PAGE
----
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08/05/2011 / Kaitlin Zhang

The Lord is My Shepherd, I Shall Not Want.

This is a Guest Post by Mr. Chaitanya.  A meditation on Pslam 23.

Mr. Chaitanya hails from India, and is currently doing his doctoral studies at the Graduate Theological Union, Berkeley, CA. He is interested in ecological ethics – more specifically, the interconnections of ecojustice and social justice. He is currently serving as a member on the Theology Working Group of the Student Christian Movement of USA.

One of the Psalms that many Christians might know – even by-heart, is Psalm 23: “The Lord is my shepherd, I shall not want. He makes me lie down in green pastures; he leads me beside still waters; …” Have you ever wondered why this psalm is so popular? I have read somewhere that Psalm 23 is popular because it presents one of the most perfect pictures of what happiness is. We, as human beings, are naturally inclined to long for happiness or contentment in life; and, we try to find ways to be happy in life. This Psalm shows us that it is God, who is depicted as a shepherd, is the source of all happiness. But remember, as we can understand from the Psalm, happiness is not only about material things, it is much more than that.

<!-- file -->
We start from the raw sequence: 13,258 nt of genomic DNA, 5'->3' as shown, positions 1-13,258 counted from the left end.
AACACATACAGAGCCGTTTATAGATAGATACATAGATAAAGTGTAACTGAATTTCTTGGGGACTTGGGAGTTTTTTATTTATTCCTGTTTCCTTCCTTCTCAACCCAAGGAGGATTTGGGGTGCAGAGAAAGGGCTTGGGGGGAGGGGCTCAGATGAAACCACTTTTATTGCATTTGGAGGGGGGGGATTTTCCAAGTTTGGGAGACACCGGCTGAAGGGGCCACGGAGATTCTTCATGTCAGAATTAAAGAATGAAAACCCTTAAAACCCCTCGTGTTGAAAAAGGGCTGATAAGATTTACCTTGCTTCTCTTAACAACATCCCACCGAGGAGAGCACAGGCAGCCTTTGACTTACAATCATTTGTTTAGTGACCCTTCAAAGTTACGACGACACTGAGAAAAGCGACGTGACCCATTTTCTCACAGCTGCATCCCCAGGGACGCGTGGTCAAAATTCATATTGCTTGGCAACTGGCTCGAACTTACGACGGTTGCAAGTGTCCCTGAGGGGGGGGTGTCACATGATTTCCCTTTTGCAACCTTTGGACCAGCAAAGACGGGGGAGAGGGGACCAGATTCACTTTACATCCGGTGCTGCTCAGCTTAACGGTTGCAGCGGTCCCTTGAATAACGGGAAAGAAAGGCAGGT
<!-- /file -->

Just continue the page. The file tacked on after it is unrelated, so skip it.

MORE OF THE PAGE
This Psalm is also popular because it is very down-to-earth. There is nothing in this Psalm that is so ethereal that we are lost in abstraction. In simple words David says what a shepherd does for his sheep and draws us into the pastoral setting with ease and grace. Perhaps all his experience as a shepherd might have helped David to present this Psalm in such a fascinating manner.  No doubt, this Psalm has been, and continues to be, a source of relief, encouragement and inspiration for those who are troubled and are longing for divine comfort.

Apart from the two significant aspects of the Psalm that I have mentioned, it seems to me that there is a subtle question that David is posing all of us. Indeed, God is our shepherd, but are you God’s sheep? If God is our shepherd, God’s goodness and mercy should emanate from us; we need not fear evil; we need to long for the presence of God all through our lives. Can we still say: “The Lord is my shepherd”?


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